Nearly 80% of NMSU's 18,726 full-time equivalent students in the fall 2019 semester were New Mexico residents, “a challenge given flat high school graduation rates, tuition sensitivity and natural fluctuation of community college enrollments depending on the strength of the local economy,” Cooney said.

With operating revenues of about $464 million, NMSU has $155 million of outstanding debt, according to Moody’s.

The University of New Mexico, based in Albuquerque, has lost more than 20% of its enrollment since 2012, according to UNM’s Office of Institutional Analytics.

On Oct. 25, S&P Global Ratings dropped its rating on UNM’s $406 million of revenue bonds to AA-minus from AA. That rating had been on negative outlook since 2018.

"The downgrade reflects the continued trend of enrollment declines, with fall 2018 seeing the biggest drop in full-time-equivalents of the past five years, and management's expectation of another full-time-equivalent enrollment decrease for fall 2019," said S&P Global Ratings credit analyst Phillip Pena.

Moody’s Investors Service downgraded UNM’s $406 million of revenue bonds to Aa3 from Aa2 on Nov. 14, 2018, nearly five months after the state’s rating took a one-notch downgrade to Aa2.

“UNM faces limited prospects to significantly improve modest operating performance and low reserves across both the academic and health care enterprises,” Cooney reported in a Dec. 6 update. “Growth in state operating support from the State of New Mexico will be muted due to spending pressures from rising Medicaid needs, an economy that lags national averages and high reliance on volatile oil and gas revenue.”

Enrollment growth will continue to be a challenge for UNM because of affordability concerns amid a slow growth economy and declining high school students demographics, Moody’s said.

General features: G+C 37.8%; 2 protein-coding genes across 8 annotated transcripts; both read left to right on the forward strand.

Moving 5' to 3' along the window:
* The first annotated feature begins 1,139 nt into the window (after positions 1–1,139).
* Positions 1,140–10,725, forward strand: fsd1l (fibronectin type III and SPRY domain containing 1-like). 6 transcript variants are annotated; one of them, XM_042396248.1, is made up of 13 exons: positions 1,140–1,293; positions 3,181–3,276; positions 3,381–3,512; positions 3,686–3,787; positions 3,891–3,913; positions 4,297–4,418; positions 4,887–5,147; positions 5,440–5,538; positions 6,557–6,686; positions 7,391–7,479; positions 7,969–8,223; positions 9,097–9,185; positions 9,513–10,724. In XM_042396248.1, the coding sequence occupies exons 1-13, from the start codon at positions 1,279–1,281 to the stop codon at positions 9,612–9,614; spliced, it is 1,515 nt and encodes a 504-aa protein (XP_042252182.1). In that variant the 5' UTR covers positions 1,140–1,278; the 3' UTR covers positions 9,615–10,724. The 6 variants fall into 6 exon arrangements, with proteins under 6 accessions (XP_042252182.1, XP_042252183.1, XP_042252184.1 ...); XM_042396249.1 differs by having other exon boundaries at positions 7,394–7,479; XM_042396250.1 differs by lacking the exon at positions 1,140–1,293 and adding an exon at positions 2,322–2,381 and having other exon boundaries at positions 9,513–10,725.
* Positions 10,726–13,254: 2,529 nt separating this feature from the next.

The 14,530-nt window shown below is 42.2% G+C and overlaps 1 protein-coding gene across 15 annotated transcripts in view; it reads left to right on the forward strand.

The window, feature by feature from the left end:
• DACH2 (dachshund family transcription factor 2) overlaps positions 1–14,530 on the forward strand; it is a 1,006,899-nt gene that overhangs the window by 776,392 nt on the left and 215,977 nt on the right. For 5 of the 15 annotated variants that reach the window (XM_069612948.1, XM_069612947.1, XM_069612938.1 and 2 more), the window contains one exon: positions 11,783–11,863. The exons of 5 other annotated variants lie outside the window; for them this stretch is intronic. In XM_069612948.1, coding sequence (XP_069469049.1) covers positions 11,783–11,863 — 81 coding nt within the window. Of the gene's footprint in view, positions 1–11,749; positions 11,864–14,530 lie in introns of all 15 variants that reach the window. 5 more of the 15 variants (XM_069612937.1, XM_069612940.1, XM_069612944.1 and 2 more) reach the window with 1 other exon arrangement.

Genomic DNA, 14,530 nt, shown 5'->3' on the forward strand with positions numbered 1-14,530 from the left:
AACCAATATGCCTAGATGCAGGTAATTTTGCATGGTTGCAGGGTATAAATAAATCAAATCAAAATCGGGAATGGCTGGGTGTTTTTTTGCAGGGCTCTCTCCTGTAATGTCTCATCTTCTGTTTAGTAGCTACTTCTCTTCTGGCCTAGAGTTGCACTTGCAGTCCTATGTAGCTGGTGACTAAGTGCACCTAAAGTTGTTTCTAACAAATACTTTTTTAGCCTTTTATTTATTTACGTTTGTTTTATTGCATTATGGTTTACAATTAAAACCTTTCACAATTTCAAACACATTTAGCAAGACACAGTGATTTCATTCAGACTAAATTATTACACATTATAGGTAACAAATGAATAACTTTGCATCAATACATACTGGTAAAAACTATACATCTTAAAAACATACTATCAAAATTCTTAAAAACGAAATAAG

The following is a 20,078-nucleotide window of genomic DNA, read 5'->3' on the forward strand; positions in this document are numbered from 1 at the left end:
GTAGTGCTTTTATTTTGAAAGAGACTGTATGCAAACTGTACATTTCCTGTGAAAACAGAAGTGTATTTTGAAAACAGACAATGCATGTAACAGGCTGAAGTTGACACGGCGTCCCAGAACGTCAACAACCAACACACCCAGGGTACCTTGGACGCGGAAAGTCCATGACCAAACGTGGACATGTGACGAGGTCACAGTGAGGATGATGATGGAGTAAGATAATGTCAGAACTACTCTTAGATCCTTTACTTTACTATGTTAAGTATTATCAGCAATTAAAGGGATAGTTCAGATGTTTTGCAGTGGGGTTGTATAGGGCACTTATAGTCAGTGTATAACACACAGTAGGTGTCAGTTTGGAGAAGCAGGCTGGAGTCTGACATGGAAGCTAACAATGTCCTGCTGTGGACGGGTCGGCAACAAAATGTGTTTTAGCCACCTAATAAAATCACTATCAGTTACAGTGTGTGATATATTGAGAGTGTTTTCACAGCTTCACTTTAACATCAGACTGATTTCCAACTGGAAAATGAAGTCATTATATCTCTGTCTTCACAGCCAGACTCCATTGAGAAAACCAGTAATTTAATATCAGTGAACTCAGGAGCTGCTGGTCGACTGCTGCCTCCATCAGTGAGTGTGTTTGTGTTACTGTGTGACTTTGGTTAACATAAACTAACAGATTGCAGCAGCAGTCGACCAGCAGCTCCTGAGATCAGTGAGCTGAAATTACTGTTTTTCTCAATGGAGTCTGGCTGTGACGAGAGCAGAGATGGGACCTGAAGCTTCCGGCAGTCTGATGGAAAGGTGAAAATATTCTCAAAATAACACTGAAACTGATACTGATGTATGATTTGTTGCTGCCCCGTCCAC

Full-time equivalent enrollment fell to 18,833 for the fall 2019, down nearly 20% from the most recent high of 23,617 FTE in fall 2013.

“Freshman enrollment targets fell short for fall 2019, at 2,594 compared to a target of 2,850 and decreases in student counts occurred across most of the institution,” Cooney said. “New enrollment leadership is working to improve both outreach and financial aid packaging to prospective students, aiming for an ambitious increase in first time students to 3,200 for fall 2020.”

According to UNM’s 2019 enrollment report, 18,671 of the 22,792 students who attended UNM during the fall 2019 semester came from New Mexico. California provided 561 students while 404 came from Texas, 266 from Colorado and 221 from Arizona.

Moody’s cited Lujan Grisham’s tuition plan as favorable to UNM’s prospects, especially after a bounteous year for oil and gas revenue.

However, demographic pressures stemming from a declining number of high school graduates and below average wealth levels remain, analysts cautioned.

With about $500 million of general obligation bonds outstanding, New Mexico carries ratings of Aa2 from Moody’s Investors Service, and AA from S&P Global Ratings. Outlooks are stable.

With a population of 2.1 million people and an economy of $94.2 billion, New Mexico ranks as the nation’s second-poorest state behind Mississippi with a 19.5% poverty rate, according to U.S. Census Bureau data.

Now in her second year after succeeding term-limited Republican Gov. Susana Martinez, Lujan Grisham criticized her predecessor’s policies and said New Mexico must retain the people it educates rather than lose them to Texas, Colorado or Arizona.

“We are rapidly climbing out of the lost decade of job growth, the stagnation and forced austerity of the last administration,” Lujan Grisham said. “Because we all want an economy that is stronger than one industry — no matter how strong that industry is today. We’ve got to create more opportunity in rural communities, on main streets all through our state.”